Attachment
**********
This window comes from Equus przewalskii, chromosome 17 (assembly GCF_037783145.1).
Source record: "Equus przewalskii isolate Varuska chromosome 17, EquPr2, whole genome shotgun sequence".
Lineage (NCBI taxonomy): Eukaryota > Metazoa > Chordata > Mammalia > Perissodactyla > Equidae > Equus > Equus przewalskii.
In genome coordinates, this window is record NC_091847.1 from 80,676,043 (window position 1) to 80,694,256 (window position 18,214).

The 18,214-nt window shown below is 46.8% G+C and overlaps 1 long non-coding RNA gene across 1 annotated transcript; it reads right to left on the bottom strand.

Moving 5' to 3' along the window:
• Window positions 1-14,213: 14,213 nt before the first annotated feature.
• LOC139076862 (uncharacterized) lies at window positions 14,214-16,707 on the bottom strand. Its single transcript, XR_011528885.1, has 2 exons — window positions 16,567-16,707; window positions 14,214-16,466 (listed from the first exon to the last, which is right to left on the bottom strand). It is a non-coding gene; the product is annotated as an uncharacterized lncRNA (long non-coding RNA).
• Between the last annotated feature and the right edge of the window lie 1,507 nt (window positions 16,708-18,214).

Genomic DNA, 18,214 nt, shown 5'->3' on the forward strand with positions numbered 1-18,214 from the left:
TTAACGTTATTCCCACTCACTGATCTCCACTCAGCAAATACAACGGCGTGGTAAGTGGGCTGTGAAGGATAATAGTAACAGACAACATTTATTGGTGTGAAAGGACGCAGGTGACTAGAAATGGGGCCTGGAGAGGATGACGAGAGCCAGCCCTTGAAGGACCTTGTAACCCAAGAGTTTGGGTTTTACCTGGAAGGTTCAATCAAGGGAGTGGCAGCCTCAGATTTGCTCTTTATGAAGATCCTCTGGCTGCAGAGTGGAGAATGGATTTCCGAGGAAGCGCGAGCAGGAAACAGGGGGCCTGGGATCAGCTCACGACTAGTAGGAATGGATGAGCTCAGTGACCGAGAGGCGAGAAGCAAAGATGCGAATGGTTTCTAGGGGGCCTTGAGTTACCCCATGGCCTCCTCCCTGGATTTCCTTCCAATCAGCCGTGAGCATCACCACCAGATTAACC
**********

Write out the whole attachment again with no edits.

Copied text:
This window comes from Equus przewalskii, chromosome 17 (assembly GCF_037783145.1).
Source record: "Equus przewalskii isolate Varuska chromosome 17, EquPr2, whole genome shotgun sequence".
Lineage (NCBI taxonomy): Eukaryota > Metazoa > Chordata > Mammalia > Perissodactyla > Equidae > Equus > Equus przewalskii.
In genome coordinates, this window is record NC_091847.1 from 80,676,043 (window position 1) to 80,694,256 (window position 18,214).

The 18,214-nt window shown below is 46.8% G+C and overlaps 1 long non-coding RNA gene across 1 annotated transcript; it reads right to left on the bottom strand.

Moving 5' to 3' along the window:
• Window positions 1-14,213: 14,213 nt before the first annotated feature.
• LOC139076862 (uncharacterized) lies at window positions 14,214-16,707 on the bottom strand. Its single transcript, XR_011528885.1, has 2 exons — window positions 16,567-16,707; window positions 14,214-16,466 (listed from the first exon to the last, which is right to left on the bottom strand). It is a non-coding gene; the product is annotated as an uncharacterized lncRNA (long non-coding RNA).
• Between the last annotated feature and the right edge of the window lie 1,507 nt (window positions 16,708-18,214).

Genomic DNA, 18,214 nt, shown 5'->3' on the forward strand with positions numbered 1-18,214 from the left:
TTAACGTTATTCCCACTCACTGATCTCCACTCAGCAAATACAACGGCGTGGTAAGTGGGCTGTGAAGGATAATAGTAACAGACAACATTTATTGGTGTGAAAGGACGCAGGTGACTAGAAATGGGGCCTGGAGAGGATGACGAGAGCCAGCCCTTGAAGGACCTTGTAACCCAAGAGTTTGGGTTTTACCTGGAAGGTTCAATCAAGGGAGTGGCAGCCTCAGATTTGCTCTTTATGAAGATCCTCTGGCTGCAGAGTGGAGAATGGATTTCCGAGGAAGCGCGAGCAGGAAACAGGGGGCCTGGGATCAGCTCACGACTAGTAGGAATGGATGAGCTCAGTGACCGAGAGGCGAGAAGCAAAGATGCGAATGGTTTCTAGGGGGCCTTGAGTTACCCCATGGCCTCCTCCCTGGATTTCCTTCCAATCAGCCGTGAGCATCACCACCAGATTAACC